One reporter, someone supportive of the upside of the new media, told me that the reality in Texas is that there is now this ongoing, gurgling “published rumor mill that we have to pay attention to.” It takes time to follow it all; it takes time to sort out the good things.

Embry, like so many political reporters in Texas, says that he works 24/7 to keep pace. He has decided that reading blogs is useful, but only to a degree—reading them, he says, is “not reporting.”

Through it all, the spin-doctors are still figuring out how to control the new paradigm. It’s no secret that many of the ones doing the figuring are longtime, hardcore Bush operatives. Karl Rove and other soulmates in Austin, like media strategists Mark McKinnon and Dan Bartlett, were among the first to get in on the new zeitgeist. A decade ago, they began dwelling on the obvious: How the hell do you use the new media to sell George W. Bush … to sell Gingrich-meets-Wolfowitz? Rove wasn’t sure where and how to begin, except to resort to the trusty jackboot of shutting down dissent. He began snapping up “scary” domain names—bushsucks.com, bushbites.com–and then getting earnest GOP techies to link them to “friendly” Bush sites.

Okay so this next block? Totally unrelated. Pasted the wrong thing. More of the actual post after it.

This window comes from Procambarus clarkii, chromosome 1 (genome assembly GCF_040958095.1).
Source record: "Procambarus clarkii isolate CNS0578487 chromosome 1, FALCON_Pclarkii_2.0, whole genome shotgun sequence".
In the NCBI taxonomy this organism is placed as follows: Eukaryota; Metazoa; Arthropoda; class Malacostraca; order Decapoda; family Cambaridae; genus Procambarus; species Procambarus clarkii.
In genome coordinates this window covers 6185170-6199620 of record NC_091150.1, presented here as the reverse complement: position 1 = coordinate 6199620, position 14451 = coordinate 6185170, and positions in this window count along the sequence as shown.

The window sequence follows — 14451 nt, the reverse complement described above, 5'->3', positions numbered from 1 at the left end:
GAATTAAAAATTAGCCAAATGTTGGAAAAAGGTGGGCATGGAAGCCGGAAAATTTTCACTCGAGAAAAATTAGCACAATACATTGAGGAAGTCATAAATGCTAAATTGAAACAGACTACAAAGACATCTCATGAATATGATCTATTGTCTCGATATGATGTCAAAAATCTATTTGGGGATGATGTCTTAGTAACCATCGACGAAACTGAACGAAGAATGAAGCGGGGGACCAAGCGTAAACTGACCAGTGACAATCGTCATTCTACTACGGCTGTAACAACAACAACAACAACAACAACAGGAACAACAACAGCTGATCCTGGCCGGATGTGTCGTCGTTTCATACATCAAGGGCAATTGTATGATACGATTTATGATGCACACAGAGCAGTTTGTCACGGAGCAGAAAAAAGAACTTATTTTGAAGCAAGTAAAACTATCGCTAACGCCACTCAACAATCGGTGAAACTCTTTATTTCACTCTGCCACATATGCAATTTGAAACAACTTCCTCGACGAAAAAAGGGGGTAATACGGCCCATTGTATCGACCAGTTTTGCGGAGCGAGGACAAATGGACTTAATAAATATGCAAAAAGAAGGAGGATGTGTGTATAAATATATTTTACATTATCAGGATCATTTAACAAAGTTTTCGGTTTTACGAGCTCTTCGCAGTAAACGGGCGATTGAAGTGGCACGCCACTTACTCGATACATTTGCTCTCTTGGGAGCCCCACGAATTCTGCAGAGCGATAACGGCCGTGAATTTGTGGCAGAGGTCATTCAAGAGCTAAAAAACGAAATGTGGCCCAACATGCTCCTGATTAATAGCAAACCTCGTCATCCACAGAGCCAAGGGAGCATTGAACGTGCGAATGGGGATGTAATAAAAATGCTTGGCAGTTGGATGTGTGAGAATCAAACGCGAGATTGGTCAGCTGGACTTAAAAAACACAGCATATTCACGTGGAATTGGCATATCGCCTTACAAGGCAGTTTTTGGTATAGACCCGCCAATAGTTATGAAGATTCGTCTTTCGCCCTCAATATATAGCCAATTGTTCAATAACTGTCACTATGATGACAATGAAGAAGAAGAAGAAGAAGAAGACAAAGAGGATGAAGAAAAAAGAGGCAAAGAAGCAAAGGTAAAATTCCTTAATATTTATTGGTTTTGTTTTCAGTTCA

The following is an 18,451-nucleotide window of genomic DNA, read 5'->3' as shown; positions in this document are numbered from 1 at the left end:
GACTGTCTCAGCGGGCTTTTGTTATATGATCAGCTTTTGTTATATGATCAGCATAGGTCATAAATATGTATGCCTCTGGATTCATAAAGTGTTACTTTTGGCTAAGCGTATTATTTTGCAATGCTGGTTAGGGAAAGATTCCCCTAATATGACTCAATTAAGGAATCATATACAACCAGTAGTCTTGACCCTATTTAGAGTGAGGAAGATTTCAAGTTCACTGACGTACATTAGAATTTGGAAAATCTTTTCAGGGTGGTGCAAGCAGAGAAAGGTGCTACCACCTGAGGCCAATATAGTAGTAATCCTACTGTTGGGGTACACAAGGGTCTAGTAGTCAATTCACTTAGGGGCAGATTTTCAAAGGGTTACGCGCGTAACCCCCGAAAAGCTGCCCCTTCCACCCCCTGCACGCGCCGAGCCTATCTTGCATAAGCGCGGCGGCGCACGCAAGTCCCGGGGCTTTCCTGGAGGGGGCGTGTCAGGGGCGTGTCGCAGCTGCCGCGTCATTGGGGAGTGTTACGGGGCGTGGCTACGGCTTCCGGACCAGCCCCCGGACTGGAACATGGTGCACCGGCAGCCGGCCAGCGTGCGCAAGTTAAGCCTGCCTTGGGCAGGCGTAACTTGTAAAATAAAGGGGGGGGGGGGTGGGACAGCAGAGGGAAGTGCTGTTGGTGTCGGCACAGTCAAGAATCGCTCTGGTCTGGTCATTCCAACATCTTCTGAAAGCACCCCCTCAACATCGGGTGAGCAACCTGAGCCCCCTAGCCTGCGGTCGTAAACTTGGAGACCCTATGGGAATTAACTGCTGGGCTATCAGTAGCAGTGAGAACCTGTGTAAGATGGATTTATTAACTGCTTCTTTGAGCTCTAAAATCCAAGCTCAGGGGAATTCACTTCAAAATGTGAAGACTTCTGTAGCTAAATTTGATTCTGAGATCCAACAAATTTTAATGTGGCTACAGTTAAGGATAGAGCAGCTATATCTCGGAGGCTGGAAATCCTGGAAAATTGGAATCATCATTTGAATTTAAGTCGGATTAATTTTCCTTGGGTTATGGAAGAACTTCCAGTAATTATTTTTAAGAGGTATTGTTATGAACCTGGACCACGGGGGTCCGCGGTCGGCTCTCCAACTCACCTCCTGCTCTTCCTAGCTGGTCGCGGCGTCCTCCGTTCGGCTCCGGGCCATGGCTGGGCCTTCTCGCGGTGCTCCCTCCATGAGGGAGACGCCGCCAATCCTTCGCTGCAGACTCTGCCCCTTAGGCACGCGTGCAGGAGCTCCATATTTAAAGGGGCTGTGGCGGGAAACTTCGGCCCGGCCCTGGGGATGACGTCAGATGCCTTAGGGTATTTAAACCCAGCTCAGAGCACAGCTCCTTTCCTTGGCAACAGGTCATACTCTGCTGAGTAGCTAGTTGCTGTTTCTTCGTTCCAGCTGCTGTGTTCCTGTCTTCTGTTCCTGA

Today, the number of full-time, day-in, day-out reporters covering state politics is plummeting. Media strategists—disciples and even grudging admirers of Rove’s legacy in Texas—are working from the bottom up, not the top down. They don’t walk to the political news bureaus on Congress Avenue the way they used to—with bags of candy. They don’t have to. Now they send messages in a bottle, sometimes to anonymous bloggers, and assume the news will begin to spin.

Bill Minutaglio is a professor of journalism at the University of Texas at Austin and author of several books, most recently Molly Ivins: A Rebel Life, co-authored with W. Michael Smith. His column will appear monthly in the Observer.